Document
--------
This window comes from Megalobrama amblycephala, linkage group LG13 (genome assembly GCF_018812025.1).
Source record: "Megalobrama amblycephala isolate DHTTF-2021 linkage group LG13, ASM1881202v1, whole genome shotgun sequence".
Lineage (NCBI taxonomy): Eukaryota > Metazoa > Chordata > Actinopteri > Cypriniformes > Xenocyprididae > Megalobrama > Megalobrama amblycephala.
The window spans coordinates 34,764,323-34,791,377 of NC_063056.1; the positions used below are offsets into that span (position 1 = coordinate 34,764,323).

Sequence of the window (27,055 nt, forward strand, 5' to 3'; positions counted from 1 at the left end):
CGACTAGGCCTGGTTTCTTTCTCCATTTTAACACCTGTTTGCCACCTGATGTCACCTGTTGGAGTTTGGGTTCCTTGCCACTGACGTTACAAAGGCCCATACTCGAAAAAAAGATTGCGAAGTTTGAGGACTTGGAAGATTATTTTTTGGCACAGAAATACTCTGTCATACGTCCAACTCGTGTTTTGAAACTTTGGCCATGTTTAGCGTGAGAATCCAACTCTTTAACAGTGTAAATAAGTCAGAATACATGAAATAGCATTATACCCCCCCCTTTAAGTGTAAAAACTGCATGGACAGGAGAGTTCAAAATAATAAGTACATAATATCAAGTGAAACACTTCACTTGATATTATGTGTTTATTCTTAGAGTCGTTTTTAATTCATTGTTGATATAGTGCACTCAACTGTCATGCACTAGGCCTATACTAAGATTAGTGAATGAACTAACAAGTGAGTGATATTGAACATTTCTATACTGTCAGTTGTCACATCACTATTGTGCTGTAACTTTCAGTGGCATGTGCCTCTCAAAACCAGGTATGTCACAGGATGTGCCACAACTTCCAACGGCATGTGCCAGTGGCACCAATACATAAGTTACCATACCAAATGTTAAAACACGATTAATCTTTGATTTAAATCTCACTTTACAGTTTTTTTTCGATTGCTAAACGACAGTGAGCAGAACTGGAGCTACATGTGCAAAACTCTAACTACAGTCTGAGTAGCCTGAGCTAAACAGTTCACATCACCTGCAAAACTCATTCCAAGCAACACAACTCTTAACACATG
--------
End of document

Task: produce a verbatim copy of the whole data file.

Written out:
This window comes from Megalobrama amblycephala, linkage group LG13 (genome assembly GCF_018812025.1).
Source record: "Megalobrama amblycephala isolate DHTTF-2021 linkage group LG13, ASM1881202v1, whole genome shotgun sequence".
Lineage (NCBI taxonomy): Eukaryota > Metazoa > Chordata > Actinopteri > Cypriniformes > Xenocyprididae > Megalobrama > Megalobrama amblycephala.
The window spans coordinates 34,764,323-34,791,377 of NC_063056.1; the positions used below are offsets into that span (position 1 = coordinate 34,764,323).

Sequence of the window (27,055 nt, forward strand, 5' to 3'; positions counted from 1 at the left end):
CGACTAGGCCTGGTTTCTTTCTCCATTTTAACACCTGTTTGCCACCTGATGTCACCTGTTGGAGTTTGGGTTCCTTGCCACTGACGTTACAAAGGCCCATACTCGAAAAAAAGATTGCGAAGTTTGAGGACTTGGAAGATTATTTTTTGGCACAGAAATACTCTGTCATACGTCCAACTCGTGTTTTGAAACTTTGGCCATGTTTAGCGTGAGAATCCAACTCTTTAACAGTGTAAATAAGTCAGAATACATGAAATAGCATTATACCCCCCCCTTTAAGTGTAAAAACTGCATGGACAGGAGAGTTCAAAATAATAAGTACATAATATCAAGTGAAACACTTCACTTGATATTATGTGTTTATTCTTAGAGTCGTTTTTAATTCATTGTTGATATAGTGCACTCAACTGTCATGCACTAGGCCTATACTAAGATTAGTGAATGAACTAACAAGTGAGTGATATTGAACATTTCTATACTGTCAGTTGTCACATCACTATTGTGCTGTAACTTTCAGTGGCATGTGCCTCTCAAAACCAGGTATGTCACAGGATGTGCCACAACTTCCAACGGCATGTGCCAGTGGCACCAATACATAAGTTACCATACCAAATGTTAAAACACGATTAATCTTTGATTTAAATCTCACTTTACAGTTTTTTTTCGATTGCTAAACGACAGTGAGCAGAACTGGAGCTACATGTGCAAAACTCTAACTACAGTCTGAGTAGCCTGAGCTAAACAGTTCACATCACCTGCAAAACTCATTCCAAGCAACACAACTCTTAACACATG